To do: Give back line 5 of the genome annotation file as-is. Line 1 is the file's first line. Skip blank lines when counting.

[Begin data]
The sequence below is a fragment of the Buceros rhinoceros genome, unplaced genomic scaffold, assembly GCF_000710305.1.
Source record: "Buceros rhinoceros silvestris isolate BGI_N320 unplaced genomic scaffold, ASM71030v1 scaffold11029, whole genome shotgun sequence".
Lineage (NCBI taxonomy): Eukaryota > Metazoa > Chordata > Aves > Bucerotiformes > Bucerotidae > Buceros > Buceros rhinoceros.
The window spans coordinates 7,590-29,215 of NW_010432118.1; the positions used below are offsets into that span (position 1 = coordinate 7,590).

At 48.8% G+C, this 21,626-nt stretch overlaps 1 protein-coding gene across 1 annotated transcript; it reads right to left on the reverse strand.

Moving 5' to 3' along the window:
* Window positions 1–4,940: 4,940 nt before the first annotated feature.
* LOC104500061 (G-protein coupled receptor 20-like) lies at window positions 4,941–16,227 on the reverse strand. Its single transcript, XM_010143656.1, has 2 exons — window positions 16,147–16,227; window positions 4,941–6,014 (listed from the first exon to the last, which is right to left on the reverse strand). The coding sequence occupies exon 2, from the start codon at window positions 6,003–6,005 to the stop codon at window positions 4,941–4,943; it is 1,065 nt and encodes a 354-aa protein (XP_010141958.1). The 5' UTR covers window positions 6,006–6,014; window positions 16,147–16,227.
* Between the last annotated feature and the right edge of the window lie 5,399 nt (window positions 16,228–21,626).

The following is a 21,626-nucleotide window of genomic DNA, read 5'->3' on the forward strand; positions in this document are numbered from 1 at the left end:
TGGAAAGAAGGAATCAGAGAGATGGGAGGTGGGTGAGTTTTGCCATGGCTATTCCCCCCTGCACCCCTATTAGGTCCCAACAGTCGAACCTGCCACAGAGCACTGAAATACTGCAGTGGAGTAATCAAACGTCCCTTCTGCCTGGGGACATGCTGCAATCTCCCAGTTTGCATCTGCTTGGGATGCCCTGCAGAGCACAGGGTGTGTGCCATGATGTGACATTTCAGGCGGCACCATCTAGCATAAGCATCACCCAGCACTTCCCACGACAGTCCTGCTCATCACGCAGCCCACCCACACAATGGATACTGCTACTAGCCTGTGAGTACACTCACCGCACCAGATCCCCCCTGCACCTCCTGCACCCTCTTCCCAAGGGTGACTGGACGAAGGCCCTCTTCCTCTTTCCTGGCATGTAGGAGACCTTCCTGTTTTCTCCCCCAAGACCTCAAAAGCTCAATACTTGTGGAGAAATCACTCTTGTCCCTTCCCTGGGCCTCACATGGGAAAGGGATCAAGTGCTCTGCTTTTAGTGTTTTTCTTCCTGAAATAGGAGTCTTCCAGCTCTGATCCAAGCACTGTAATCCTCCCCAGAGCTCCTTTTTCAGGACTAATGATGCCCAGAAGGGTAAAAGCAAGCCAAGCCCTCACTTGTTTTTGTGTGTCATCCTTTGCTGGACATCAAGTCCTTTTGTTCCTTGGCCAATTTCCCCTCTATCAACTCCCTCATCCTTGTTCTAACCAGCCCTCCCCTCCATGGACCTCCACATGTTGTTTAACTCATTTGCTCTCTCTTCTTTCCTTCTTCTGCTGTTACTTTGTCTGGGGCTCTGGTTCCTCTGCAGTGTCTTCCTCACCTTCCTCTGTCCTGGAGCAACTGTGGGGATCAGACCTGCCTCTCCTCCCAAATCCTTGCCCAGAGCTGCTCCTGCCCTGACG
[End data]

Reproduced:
At 48.8% G+C, this 21,626-nt stretch overlaps 1 protein-coding gene across 1 annotated transcript; it reads right to left on the reverse strand.